Firstly, was the relocation agreement valid and was Mr S bound by it? When Mr S signed his agreement to the employer's offer of employment he accepted that if he did not complete the two years of employment he would be required to pay back on a pro rata basis relocation expenses met by the employer. Mr S's argument was that CTC misrepresented the position he applied for and relying upon the Contractual Remedies Act argued that the contract was not binding and enforceable because of that misrepresentation.

The authority found there was no evidence before it to support the allegation that the employer had misrepresented the nature of his employment and therefore the relocation bond was due and payable.

In relation to the training bonds, Mr S had a different argument. One was that what they were requiring him to pay back was not the actual and reasonable costs of the training. In other words he challenged that in fact the employer had spent this much on the training courses he had completed and then argued the employer should not be unjustly enriched i.e. the employer should not be paid back money from Mr S that the employer did not spend (the authority rejected that argument).

The third argument is an argument that I have had to give advice on. He argued that CTC was barred by Section 12A of the Wages Protection Act 1983 from recovering the outstanding bond amounts. That section provides "no employer shall seek or receive any premium in respect of the employment of any person, whether the premium is sought or received from the person employed or proposed to be employed or from any other person".

The Employment Court has described a premium "in the normal understanding of the term" as importing "some consideration paid or demanded as the price of a contract". Historically the legislation was passed to prevent the exploitation of young women that are entering hairdressing. It had been common for premiums to be paid by the parents for their daughters' tuition when no tuition was provided.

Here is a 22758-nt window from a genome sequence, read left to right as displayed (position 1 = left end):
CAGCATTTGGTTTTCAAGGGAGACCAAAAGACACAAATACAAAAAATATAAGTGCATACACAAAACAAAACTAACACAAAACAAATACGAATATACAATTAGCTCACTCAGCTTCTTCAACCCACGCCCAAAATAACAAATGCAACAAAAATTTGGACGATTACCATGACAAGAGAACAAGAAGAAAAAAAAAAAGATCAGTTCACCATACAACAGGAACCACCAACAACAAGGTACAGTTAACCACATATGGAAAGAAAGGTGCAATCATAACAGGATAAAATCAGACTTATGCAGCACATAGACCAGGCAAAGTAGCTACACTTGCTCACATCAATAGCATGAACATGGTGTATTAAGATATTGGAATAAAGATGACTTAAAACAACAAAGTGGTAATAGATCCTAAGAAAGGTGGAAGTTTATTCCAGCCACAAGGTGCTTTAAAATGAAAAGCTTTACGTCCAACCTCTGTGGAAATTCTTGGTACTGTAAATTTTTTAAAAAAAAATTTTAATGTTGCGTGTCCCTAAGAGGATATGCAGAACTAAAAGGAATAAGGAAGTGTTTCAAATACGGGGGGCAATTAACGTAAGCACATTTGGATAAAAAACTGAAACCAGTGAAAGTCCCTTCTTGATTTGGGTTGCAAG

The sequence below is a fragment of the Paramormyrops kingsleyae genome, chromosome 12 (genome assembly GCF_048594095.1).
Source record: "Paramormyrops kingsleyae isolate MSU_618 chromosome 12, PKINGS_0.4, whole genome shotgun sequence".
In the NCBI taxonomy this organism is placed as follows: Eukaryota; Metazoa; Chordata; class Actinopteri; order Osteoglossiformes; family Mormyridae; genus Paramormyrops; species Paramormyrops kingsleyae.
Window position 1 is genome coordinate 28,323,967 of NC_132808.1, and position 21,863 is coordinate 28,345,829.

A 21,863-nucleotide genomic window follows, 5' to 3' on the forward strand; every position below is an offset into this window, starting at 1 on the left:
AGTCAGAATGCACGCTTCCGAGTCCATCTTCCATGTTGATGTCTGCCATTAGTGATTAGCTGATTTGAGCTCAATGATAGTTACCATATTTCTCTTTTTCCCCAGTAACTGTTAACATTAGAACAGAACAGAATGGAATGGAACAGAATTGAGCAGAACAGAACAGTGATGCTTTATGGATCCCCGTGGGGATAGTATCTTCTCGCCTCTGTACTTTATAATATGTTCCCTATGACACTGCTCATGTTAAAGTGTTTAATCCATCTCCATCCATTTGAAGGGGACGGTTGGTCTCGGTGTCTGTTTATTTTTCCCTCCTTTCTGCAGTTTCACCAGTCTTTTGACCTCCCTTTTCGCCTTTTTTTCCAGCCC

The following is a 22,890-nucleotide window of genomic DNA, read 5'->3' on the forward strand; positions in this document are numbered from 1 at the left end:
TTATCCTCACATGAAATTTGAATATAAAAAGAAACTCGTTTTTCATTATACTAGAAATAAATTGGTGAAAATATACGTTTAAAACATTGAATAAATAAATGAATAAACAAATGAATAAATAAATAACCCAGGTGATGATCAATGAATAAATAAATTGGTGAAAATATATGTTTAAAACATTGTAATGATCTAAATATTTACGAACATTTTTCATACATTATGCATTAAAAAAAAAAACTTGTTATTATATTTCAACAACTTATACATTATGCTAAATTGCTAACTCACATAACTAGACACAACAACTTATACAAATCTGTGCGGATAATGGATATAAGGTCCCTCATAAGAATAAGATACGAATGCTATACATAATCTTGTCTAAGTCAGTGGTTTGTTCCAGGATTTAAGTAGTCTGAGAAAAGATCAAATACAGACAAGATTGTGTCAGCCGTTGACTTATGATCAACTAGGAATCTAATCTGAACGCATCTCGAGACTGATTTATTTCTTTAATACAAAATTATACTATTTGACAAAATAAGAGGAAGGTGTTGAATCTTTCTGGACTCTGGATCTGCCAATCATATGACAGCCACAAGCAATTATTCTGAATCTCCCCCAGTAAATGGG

The ERA did not accept the argument.

The ERA concluded that CTC incurred the cost of providing the training including the payment of Mr S's salary while he was non-productive during training, instructor's time and operational cost. Had he remained in its employment for the length of the bond periods he would not have been required to contribute at all. The authority found the training bonds entered into could not be equated to a premium on employment. Of note was the training benefit that Mr S gained while CTC received no direct financial gain from it.

The only gain for CTC was the commitment by Mr S to remain with CTC for the bonded period during which it would have been able to benefit from his enhanced skills.

* Mary-Jane Thomas is a partner at Preston Russell Law. E-mail her at Mary-Jane.Thomas@prlaw.co.nz

- The Southland Times